As majestic as the Royal Beast itself/himself, AUDIOGO's new audio production of Brian Hayles' CLASSIC SERIES four-parter, DOCTOR WHO AND THE CURSE OF PELADON is, simply, imperious, and is as polished and crafted as the author's original TARGET novel.

Faultless, unchallengeable and audaciously addictive to a point where you will be drawn into listening to the release two or three times across consecutive days without boredom setting in or regret that you haven't fed the cat or, heaven forfend, undertaken daily ablutions.

Submit to the true `curse' of Peladon; be a `couch-potato' for five hours.

Like a time-worn Grandfather perched on the edge of his Grandson's bed reading a dog-eared TARGET original copy, David Troughton is singularly unpretentious as reader-performer with a beguiling rhythm and genuine authority that is as comforting as a mug of warm milky cocoa. At times, he's calming, delicate and comforting only to release a guttural passion as the narrative wheels on a Sixpence.

Perhaps, the least successful characterisation is that of the Martian Lord, Izlyr, who tends to `rassssssp' verbally less like an `ice warrior' and more like a bronchially challenged Sir Robin Day with a hint of Roy Hattersley.

Simply, he is, along with Geoffrey Beevers, one of the archetypal DOCTOR WHO novelisation reader-performers, and as such, in the future, would be able to make Glen McCoy's Sixth Doctor novelisation, DOCTOR WHO - TIMELASH (1985) as thrilling as a Matt Damon BOURNE movie if he had the opportunity.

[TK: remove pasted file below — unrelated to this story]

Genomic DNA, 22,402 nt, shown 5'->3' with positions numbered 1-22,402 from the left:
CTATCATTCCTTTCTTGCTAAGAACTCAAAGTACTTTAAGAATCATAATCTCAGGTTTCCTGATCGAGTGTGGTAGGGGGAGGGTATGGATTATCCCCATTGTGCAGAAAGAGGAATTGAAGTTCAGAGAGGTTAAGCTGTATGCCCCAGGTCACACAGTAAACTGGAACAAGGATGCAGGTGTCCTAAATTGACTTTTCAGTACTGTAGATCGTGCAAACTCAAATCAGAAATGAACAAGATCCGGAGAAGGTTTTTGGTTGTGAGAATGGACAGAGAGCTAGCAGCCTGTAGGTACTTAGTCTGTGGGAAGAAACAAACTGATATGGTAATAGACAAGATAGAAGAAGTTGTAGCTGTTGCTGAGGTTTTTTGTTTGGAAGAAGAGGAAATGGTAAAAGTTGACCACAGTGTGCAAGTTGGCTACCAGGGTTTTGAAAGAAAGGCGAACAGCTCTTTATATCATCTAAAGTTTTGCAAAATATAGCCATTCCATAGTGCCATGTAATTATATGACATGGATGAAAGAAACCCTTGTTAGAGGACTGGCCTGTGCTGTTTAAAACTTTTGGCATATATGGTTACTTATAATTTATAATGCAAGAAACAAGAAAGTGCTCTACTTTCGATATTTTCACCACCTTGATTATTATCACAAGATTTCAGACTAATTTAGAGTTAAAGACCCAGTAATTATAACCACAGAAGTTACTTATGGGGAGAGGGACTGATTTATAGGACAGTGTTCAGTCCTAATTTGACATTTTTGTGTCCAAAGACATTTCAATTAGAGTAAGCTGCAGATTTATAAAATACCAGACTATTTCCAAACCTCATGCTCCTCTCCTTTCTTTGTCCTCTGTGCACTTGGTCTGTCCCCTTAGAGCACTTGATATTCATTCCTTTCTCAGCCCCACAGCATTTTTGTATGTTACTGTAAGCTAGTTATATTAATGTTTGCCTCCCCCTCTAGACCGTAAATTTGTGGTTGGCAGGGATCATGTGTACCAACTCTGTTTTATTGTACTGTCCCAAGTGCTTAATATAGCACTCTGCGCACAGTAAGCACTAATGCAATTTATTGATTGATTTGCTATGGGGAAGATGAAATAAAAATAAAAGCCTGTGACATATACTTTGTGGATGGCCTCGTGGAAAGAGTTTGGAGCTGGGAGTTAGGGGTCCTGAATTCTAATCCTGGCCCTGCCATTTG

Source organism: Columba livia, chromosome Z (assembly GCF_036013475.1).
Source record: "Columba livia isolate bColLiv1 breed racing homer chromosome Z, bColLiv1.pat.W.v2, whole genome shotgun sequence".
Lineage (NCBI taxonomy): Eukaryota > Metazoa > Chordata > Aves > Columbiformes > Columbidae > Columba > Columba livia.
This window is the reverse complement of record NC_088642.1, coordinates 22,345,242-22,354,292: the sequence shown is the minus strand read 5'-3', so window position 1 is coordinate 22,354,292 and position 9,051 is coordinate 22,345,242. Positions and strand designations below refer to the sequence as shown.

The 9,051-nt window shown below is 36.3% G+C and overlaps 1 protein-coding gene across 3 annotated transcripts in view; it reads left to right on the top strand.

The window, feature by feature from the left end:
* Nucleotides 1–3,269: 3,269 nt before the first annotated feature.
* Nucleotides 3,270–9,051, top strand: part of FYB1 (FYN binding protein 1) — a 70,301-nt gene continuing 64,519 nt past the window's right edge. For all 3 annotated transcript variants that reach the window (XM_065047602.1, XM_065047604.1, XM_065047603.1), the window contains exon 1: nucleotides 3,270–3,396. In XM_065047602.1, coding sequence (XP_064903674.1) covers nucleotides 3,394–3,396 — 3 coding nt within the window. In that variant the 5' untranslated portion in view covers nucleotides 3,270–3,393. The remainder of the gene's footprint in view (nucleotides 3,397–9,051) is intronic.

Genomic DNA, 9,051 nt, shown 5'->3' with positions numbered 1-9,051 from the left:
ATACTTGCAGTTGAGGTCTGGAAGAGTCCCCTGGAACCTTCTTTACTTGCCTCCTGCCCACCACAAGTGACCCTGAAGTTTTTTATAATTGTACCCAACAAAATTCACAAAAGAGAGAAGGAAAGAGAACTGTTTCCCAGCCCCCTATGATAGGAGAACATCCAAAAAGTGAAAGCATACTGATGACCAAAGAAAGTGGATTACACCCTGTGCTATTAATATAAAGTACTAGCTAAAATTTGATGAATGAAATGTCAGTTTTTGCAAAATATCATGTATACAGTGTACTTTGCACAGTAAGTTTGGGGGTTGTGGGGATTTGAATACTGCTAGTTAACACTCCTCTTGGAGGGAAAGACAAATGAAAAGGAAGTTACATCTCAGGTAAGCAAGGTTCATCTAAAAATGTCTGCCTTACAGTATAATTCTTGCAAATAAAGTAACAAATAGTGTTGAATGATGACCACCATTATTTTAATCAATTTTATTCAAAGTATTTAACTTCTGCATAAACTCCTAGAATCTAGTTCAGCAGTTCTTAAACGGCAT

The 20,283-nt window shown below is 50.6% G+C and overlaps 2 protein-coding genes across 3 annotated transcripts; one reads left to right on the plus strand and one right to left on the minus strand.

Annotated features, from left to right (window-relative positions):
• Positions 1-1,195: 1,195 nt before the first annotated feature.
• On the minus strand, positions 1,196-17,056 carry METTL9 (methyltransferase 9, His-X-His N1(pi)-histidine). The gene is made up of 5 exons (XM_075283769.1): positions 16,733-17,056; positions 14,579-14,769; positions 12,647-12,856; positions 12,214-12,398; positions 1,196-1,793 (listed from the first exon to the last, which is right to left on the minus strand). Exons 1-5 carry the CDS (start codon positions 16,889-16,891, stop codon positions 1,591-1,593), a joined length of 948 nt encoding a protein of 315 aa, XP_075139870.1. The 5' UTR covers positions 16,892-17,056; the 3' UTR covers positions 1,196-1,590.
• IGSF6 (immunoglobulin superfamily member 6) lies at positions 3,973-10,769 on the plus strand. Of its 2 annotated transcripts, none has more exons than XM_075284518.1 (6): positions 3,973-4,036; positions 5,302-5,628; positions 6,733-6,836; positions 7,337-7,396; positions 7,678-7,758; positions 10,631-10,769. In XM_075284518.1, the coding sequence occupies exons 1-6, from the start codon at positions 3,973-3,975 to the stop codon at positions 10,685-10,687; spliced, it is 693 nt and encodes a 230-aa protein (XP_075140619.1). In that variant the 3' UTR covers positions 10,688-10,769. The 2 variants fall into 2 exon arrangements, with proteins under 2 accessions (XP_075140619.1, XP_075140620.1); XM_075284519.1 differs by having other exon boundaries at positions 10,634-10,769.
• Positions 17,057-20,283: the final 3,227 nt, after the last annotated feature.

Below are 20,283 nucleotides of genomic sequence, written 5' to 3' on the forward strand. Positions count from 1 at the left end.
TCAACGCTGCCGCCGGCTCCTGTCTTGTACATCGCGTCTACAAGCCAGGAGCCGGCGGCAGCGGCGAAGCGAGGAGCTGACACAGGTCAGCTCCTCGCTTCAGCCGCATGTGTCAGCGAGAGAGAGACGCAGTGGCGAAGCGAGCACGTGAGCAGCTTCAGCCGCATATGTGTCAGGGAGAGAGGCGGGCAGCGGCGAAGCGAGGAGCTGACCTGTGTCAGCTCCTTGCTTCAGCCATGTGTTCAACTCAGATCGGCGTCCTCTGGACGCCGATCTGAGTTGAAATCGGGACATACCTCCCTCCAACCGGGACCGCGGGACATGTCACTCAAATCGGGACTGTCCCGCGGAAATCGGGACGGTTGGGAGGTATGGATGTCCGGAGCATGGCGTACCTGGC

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2 of 3 people found the following review helpful
Format:Audio CD|Verified Purchase
When I was young, the Target novels were a monthly treat. Old stories that seemed so distant in the memory - yet were probably less than a decade old! - were brought to life on the printed page.

This reading by David Troughton brings to life a classic Pertwee story that saw not only the return of the Ice Warriors, but also introduced a group of memorable aliens including the hexapod, Alpha Centauri, and the "head in a goldfish bowl", Arcturus.

Mr Troughton is a master reader, and even now the story holds together. Fleshed out characters and motivations are envigorated with a great performance, that, aided by audio trckery, allows different races to have different voices.

Its one of the longer books, running to 5 CDs and this affords the story time to breathe. Its a who-done-it for want of a better description and as with many of the 70s stories, even some of the villains are shown to be misguided in their sense of duty rather than evil.

As an introduction to the range or an ongoing part thereof, Curse of Peladon is good value for money and a great item to listen to whilst relaxing on the sofa or whilst doing the dishes!